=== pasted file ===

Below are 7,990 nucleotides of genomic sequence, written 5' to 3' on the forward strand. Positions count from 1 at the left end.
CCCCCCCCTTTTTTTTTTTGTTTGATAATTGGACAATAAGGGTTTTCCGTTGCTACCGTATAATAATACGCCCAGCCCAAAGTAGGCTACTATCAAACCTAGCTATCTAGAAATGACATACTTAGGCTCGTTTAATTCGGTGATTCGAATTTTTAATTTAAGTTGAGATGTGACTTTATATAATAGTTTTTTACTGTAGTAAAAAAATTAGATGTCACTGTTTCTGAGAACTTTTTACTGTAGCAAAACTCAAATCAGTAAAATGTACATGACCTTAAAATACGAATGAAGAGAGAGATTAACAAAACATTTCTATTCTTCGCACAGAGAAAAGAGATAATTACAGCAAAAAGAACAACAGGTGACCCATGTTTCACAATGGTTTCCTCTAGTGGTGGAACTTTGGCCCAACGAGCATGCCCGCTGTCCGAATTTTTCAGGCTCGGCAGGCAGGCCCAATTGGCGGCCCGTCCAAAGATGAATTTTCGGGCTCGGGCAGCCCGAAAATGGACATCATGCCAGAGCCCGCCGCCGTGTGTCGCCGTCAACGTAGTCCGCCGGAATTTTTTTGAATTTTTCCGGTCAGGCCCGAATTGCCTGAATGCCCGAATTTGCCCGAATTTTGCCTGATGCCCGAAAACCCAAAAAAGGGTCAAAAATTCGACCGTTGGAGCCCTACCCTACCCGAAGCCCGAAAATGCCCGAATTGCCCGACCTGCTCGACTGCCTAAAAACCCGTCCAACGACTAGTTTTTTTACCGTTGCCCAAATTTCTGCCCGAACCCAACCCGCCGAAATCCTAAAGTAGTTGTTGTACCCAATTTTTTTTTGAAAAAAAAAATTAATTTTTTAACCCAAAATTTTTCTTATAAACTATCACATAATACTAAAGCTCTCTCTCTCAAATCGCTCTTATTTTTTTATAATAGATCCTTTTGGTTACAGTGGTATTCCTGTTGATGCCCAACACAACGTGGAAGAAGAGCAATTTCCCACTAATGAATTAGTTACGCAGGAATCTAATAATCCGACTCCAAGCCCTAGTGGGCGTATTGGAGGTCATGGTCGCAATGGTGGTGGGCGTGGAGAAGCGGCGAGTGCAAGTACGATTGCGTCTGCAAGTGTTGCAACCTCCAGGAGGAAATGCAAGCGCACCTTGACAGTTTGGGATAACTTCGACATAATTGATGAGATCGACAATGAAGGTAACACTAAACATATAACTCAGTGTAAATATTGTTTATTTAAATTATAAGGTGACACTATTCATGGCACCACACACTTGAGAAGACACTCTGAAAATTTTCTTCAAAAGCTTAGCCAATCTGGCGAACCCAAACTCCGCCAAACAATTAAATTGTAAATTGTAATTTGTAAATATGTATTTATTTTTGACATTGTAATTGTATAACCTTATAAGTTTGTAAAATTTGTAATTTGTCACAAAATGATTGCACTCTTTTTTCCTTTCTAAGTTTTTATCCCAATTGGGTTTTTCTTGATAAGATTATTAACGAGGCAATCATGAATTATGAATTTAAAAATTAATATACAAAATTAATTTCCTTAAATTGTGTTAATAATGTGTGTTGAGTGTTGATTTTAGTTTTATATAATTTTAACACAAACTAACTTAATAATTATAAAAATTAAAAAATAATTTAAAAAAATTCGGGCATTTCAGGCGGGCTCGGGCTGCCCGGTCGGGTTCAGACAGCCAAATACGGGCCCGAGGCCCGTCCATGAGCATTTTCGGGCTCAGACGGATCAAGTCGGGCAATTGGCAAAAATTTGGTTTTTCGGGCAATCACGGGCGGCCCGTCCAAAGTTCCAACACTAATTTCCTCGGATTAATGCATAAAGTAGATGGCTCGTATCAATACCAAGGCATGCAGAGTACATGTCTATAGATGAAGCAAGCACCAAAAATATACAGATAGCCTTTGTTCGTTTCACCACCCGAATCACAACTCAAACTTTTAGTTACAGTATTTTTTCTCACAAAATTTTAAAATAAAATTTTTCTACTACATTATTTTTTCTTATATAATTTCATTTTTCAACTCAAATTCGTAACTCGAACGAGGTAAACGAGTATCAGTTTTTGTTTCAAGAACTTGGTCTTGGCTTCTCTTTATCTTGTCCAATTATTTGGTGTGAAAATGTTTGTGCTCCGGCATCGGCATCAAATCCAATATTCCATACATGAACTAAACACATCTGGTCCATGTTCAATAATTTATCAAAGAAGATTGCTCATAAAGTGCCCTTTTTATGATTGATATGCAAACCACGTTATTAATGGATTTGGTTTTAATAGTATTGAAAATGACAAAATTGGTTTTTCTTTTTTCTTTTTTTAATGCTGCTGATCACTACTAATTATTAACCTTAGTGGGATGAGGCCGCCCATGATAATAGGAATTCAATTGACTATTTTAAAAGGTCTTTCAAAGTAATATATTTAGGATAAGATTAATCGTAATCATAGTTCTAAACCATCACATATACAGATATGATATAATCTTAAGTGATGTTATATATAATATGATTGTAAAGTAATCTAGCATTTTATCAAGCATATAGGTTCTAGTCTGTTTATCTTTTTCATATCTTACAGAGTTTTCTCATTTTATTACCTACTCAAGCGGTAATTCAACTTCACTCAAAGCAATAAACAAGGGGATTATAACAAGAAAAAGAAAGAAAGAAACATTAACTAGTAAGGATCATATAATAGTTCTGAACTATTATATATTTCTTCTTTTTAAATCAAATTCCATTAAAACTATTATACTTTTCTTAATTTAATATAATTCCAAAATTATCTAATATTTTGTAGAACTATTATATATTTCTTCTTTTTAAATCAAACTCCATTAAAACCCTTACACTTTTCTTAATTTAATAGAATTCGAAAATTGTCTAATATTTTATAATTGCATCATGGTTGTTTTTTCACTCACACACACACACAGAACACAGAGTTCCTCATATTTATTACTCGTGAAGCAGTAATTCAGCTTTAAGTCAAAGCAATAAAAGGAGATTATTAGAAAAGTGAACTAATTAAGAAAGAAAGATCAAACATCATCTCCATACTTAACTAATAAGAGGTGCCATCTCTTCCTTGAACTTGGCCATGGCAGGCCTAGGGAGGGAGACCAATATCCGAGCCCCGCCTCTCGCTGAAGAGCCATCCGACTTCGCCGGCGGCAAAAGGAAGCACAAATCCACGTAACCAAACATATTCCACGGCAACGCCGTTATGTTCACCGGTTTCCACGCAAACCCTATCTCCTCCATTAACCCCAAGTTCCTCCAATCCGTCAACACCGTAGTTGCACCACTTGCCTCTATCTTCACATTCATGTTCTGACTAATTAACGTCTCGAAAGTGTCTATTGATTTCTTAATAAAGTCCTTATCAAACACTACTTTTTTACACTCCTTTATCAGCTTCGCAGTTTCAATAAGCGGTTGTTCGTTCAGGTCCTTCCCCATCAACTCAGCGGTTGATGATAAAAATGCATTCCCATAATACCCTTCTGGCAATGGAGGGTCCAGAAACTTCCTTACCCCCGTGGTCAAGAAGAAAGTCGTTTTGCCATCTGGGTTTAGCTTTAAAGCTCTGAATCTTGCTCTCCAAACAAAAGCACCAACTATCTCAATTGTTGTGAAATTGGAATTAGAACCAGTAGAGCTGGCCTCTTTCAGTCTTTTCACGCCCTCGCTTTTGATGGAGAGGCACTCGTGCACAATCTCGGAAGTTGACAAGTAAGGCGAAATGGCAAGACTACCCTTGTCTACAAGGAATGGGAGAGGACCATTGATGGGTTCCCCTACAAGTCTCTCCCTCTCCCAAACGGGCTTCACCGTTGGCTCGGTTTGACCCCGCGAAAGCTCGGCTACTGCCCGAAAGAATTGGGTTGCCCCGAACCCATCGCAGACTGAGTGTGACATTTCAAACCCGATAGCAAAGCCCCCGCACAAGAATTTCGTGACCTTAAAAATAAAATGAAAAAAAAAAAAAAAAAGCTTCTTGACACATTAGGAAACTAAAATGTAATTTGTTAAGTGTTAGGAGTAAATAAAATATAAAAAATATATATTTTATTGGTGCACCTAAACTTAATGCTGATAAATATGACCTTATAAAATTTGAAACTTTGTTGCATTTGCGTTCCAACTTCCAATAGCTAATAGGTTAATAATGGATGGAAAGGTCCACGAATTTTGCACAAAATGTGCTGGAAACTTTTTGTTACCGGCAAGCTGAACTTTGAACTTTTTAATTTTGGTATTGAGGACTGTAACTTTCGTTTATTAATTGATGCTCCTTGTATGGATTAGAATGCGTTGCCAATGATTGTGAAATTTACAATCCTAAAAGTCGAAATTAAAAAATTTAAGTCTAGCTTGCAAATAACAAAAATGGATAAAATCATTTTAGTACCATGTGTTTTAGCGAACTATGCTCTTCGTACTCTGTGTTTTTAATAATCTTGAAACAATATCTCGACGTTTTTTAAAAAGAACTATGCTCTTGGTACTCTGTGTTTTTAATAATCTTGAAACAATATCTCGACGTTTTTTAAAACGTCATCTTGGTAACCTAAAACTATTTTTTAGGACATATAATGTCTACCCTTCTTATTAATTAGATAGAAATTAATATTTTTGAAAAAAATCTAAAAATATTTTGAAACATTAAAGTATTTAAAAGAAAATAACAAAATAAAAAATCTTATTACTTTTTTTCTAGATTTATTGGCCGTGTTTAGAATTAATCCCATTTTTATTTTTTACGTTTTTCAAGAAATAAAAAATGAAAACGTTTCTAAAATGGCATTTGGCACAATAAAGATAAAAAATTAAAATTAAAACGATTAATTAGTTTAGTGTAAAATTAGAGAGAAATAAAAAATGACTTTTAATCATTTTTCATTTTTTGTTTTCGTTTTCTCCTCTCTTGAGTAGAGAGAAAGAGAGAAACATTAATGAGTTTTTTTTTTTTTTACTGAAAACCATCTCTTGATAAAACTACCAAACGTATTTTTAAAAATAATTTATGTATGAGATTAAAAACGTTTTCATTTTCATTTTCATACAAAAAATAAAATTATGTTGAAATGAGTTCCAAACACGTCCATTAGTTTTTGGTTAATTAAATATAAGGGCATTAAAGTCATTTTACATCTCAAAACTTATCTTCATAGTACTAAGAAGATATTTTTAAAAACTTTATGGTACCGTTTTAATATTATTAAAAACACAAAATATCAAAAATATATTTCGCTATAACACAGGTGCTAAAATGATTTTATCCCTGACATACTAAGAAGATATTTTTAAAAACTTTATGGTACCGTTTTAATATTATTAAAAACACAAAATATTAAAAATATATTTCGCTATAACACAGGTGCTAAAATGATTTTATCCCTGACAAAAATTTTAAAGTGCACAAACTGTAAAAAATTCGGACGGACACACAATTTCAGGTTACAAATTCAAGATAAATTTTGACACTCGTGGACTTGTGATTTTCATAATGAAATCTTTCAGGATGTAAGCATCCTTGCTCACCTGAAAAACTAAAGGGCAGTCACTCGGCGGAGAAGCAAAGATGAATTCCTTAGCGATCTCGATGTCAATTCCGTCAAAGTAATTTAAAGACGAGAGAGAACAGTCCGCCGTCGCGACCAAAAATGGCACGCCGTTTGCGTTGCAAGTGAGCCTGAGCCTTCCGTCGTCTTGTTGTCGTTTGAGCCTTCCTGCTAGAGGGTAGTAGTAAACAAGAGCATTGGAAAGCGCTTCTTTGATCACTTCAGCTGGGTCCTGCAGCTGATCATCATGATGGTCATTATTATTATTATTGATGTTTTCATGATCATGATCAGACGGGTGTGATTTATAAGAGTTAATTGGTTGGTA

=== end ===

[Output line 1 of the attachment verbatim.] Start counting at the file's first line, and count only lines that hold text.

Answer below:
Below are 7,990 nucleotides of genomic sequence, written 5' to 3' on the forward strand. Positions count from 1 at the left end.